Page 1 of 1

Timeshift in Mint 19

Posted: Wed Oct 24, 2018 5:59 am
by erikjan
Yesterday I installed Mint XFCE 19, very nice. Before I could install the updates, I got the recommendation to execute Timeshift. During all the fourteen years that I am using Linux I never needed to restore an older version. I reinstalled new versions, but never needed to repair a system. Linux is stable and does not corrupt itself. I fully understand why such a program is needed for Windows: Windows corrupts itself and must be refreshed periodically. Is Linux Mint unstable? Is it unable to keep up its own trousers? If so, one should not use such a distribution!

Second question: I must decide which "snapshot level" to use, but I cannot find what a snapshot level is.

This version is beautiful, but the inclusion of Timeshift makes me doubt whether it is stable enough to use it or not.

Greetings,

Erik Jan.

Re: Timeshift in Mint 19

Posted: Wed Oct 24, 2018 6:12 am
by catweazel
erikjan wrote:
Wed Oct 24, 2018 5:59 am
This version is beautiful, but the inclusion of Timeshift makes me doubt whether it is stable enough to use it or not.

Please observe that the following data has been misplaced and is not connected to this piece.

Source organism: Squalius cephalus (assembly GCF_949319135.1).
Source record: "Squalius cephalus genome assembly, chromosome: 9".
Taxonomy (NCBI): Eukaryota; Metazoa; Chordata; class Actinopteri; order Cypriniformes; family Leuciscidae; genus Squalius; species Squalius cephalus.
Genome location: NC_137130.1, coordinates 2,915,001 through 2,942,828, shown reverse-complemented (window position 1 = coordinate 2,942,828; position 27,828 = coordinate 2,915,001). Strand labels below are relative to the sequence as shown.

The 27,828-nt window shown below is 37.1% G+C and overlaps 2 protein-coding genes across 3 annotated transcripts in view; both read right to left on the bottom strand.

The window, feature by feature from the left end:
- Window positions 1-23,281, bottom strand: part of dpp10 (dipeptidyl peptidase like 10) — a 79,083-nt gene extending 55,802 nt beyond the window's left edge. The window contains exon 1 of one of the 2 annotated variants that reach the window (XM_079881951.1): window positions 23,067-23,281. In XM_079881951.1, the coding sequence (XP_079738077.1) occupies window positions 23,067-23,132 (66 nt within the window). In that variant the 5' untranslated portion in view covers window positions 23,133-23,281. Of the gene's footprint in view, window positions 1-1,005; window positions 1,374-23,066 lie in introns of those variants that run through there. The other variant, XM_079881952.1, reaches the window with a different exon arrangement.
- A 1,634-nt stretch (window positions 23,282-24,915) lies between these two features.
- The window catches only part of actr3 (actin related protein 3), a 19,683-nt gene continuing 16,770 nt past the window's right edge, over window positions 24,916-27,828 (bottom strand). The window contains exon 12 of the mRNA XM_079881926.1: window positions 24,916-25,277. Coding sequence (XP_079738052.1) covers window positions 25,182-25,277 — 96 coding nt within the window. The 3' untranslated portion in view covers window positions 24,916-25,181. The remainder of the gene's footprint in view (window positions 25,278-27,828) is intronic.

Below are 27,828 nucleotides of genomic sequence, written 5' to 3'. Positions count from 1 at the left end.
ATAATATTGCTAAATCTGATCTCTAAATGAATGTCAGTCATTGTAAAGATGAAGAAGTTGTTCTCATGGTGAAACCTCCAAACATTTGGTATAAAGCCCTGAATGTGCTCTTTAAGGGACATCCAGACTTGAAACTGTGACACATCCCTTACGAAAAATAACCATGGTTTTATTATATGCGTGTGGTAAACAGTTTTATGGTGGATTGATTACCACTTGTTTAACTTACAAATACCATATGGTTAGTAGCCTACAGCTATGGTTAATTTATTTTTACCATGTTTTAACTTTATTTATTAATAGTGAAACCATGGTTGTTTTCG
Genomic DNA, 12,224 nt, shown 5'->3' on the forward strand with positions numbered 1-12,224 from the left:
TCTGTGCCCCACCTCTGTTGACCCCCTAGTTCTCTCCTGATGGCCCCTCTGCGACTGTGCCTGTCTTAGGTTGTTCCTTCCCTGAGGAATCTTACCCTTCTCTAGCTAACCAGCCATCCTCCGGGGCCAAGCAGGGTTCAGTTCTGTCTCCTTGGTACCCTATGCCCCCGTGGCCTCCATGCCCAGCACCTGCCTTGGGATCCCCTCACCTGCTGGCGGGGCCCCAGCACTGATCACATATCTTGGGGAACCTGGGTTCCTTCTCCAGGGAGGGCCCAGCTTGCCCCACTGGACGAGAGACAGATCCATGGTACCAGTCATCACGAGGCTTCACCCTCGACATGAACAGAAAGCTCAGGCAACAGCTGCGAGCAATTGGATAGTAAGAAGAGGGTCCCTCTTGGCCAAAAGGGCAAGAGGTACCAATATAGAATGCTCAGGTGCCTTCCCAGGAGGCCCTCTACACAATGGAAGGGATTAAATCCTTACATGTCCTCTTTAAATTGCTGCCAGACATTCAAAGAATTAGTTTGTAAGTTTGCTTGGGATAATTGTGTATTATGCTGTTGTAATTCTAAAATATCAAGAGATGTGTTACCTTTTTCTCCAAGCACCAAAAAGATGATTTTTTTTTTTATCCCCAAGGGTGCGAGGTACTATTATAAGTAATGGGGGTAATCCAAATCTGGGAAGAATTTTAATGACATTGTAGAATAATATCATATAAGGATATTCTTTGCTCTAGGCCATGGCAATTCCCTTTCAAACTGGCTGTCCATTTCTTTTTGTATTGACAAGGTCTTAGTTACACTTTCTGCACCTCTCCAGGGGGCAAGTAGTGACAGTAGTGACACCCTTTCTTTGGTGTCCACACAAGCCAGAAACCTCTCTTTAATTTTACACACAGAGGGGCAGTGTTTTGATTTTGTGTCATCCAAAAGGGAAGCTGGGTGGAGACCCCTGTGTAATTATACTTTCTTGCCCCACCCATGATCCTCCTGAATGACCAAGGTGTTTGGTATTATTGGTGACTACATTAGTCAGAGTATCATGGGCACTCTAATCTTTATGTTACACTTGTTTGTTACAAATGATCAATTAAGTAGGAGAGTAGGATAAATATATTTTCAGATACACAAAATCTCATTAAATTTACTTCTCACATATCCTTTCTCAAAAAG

So turn it off. I don't use it and never will.

Re: Timeshift in Mint 19

Posted: Wed Oct 24, 2018 6:23 am
by Pierre
you don't have to un-install / remove T.S. as such:
- just un-check all of it's options, that are used to customise it's various back-ups.
then, just leave it in place .. ..
8)

Re: Timeshift in Mint 19

Posted: Wed Oct 24, 2018 10:36 am
by erikjan
thank you for your answers. I am glad to hear that it is an unneeded program. But I am still curious to lear what a "snapshot Level" is.

Thank you for your speedy answers.

Erik

Re: Timeshift in Mint 19

Posted: Wed Oct 24, 2018 12:52 pm
by michael louwe
erikjan wrote:.
.
If you disable Timeshift in LM 19, you should also refer to ... https://sites.google.com/site/easylinuxtipsproject/20 - Update Manager: understand and optimize it

Re: Timeshift in Mint 19

Posted: Wed Oct 24, 2018 5:20 pm
by Neil Darlow
The inclusion of Timeshift by default in LM19 is a mitigation for any possible problems caused by its more permissive update policy. In earlier versions certain updates were held-back and could be installed at the user's discretion. Now, they are installed unilaterally and providing a means of rolling-back in the event that something goes wrong with an update is a good idea. Linux Mint is targeted at users migrating from Windows and they won't be versed in Linux recovery measures.